The greatest loophole in the libel laws relates to the fact that dead people cannot sue for libel, so if you really want to depict a real person as a despicable human being, wait until they die to do so.
And What If Everything You Write Is True?
Again we are in murky waters. According to libel laws, truthful information is considered public information. However, there have been cases where private individuals sued for truths that were considered offensive and embarrassing and they won their lawsuits. Once you start treading the waters of sexuality, mental stability and medical conditions, you then have crossed an invisible line in the libel laws and you may find yourself in some trouble.
There is also something known as the right of publicity. This refers to the fact that a novelist cannot use a person’s name or likeness for commercial gain. In other words, I cannot write a novel using Brad Pitt as my main character simply for the purpose of selling books. I could, however, use a character based on Pitt who is married to a glamorous actress and blah, blah, blah, and I would be fairly safe in doing so.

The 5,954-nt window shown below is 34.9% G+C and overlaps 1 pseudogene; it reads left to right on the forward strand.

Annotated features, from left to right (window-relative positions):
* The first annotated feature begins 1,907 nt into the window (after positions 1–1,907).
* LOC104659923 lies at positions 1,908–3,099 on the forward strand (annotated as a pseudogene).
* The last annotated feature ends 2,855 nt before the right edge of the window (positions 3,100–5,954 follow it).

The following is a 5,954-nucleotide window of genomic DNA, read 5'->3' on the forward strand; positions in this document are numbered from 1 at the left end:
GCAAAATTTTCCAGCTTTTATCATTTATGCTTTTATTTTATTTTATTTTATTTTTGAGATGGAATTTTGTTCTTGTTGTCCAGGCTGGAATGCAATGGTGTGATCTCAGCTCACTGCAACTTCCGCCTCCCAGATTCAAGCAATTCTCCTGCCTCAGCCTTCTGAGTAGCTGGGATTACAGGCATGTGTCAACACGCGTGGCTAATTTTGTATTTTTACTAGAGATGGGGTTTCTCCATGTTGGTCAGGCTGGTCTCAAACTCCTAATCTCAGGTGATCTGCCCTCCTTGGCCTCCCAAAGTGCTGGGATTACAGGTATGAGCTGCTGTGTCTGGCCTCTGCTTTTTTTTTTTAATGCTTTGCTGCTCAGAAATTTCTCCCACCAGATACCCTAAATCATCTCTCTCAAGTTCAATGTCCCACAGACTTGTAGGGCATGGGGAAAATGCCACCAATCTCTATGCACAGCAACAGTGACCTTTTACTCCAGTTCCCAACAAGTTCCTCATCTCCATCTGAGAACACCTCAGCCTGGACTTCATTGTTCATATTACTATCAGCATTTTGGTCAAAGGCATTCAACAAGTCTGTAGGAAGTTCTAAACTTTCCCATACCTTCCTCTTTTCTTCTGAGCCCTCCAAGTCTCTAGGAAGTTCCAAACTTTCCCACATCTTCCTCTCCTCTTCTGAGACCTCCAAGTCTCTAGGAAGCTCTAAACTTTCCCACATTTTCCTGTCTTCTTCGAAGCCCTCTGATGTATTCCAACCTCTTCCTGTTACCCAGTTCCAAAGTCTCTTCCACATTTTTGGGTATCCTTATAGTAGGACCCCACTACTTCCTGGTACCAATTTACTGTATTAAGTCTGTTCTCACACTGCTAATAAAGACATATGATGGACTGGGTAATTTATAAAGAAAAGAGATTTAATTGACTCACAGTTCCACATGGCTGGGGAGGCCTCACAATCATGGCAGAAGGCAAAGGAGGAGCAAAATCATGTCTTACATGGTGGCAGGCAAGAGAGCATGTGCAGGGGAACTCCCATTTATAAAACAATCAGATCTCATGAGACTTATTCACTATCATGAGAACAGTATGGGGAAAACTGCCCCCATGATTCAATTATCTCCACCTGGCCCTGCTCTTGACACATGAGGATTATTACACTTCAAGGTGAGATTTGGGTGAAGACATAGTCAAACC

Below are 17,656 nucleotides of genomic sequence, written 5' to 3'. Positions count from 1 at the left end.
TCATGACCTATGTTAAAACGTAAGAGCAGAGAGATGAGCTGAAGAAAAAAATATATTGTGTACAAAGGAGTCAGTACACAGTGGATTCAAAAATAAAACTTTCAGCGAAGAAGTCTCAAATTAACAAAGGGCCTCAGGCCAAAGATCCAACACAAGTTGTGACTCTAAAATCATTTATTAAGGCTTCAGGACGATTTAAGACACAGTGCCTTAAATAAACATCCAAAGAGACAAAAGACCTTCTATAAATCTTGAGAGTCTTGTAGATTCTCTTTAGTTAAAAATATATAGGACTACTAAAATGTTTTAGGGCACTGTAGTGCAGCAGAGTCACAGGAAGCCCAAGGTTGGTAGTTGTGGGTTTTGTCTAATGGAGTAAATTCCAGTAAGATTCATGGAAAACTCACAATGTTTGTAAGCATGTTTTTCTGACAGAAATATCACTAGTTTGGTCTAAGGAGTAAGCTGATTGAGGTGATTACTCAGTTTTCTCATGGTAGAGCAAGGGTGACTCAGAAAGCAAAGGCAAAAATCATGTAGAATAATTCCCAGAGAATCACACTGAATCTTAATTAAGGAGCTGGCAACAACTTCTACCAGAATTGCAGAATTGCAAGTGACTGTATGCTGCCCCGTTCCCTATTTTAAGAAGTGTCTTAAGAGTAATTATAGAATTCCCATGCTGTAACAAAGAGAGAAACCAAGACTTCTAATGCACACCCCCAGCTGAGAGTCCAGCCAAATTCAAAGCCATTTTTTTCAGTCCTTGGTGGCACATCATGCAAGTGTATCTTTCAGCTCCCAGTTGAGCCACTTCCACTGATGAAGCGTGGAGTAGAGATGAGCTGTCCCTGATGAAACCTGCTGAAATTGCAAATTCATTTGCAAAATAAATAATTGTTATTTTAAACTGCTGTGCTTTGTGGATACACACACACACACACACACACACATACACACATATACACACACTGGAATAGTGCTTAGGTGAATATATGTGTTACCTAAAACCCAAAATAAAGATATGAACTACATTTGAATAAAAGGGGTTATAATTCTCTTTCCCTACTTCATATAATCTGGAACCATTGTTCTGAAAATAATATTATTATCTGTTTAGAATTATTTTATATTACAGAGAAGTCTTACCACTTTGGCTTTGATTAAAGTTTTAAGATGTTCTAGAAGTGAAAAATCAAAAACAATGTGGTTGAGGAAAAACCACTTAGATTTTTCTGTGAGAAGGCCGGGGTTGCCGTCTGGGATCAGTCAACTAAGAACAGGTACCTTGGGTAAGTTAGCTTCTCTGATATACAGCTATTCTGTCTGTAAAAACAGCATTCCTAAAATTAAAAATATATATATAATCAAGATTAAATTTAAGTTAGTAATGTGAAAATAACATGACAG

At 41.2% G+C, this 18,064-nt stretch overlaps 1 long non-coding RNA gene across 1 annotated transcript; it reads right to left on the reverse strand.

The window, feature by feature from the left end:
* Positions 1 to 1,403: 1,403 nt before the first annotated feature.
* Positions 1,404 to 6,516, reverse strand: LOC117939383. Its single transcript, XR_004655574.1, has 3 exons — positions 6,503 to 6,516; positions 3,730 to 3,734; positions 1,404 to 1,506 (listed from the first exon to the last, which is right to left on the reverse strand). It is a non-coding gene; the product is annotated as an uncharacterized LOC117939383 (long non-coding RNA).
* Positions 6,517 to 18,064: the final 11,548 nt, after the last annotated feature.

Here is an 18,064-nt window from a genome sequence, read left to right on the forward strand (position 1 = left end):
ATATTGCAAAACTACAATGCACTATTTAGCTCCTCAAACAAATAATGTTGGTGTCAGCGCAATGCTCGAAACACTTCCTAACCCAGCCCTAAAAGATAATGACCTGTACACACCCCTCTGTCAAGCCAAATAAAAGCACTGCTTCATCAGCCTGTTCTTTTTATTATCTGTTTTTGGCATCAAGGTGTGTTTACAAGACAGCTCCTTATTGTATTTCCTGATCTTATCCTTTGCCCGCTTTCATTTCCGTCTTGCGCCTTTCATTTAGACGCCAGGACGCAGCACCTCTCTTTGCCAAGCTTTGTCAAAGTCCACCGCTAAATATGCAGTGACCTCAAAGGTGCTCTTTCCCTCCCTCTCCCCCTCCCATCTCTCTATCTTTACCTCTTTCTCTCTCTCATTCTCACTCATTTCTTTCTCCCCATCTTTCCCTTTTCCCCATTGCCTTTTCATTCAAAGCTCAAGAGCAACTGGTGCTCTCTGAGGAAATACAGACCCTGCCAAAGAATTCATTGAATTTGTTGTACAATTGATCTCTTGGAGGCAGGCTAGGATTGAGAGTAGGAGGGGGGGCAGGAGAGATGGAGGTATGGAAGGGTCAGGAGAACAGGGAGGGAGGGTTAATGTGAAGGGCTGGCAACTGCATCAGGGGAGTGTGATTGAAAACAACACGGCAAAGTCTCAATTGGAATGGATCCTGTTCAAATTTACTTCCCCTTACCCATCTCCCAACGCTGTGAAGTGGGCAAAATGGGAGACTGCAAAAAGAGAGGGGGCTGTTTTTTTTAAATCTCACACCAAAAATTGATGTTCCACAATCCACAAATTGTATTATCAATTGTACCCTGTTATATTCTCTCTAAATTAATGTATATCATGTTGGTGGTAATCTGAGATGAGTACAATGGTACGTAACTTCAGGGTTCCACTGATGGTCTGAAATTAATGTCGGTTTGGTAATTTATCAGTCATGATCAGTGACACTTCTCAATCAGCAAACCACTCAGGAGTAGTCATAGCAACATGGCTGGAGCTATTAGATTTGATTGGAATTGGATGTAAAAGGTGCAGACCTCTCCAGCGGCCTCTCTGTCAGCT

WHEN IN DOUBT
Well, you can always contact a publishing attorney and ask about your rights. It is an expensive remedy, but if you really are on thin ice it might be the only remedy that makes good legal sense.
From a Practical Standpoint
In truth I don’t know any novelists who do not use real people as models for their characters. We all draw upon our pasts for inspiration and information. That is only natural. With sixty-five years under my belt, and thousands of people weaving through the tapestry of my life, it stands to reason that some of those people would appear in my novels. There is no doubt that every character in my novel “The 12/50 Shuttle From Yesterday To Today” was based on real people from my life. There is no doubt that the same is true in the novel I am currently writing. I have gone to great lengths not to insult any of the living people I have used as models and so far I have avoided lawsuits.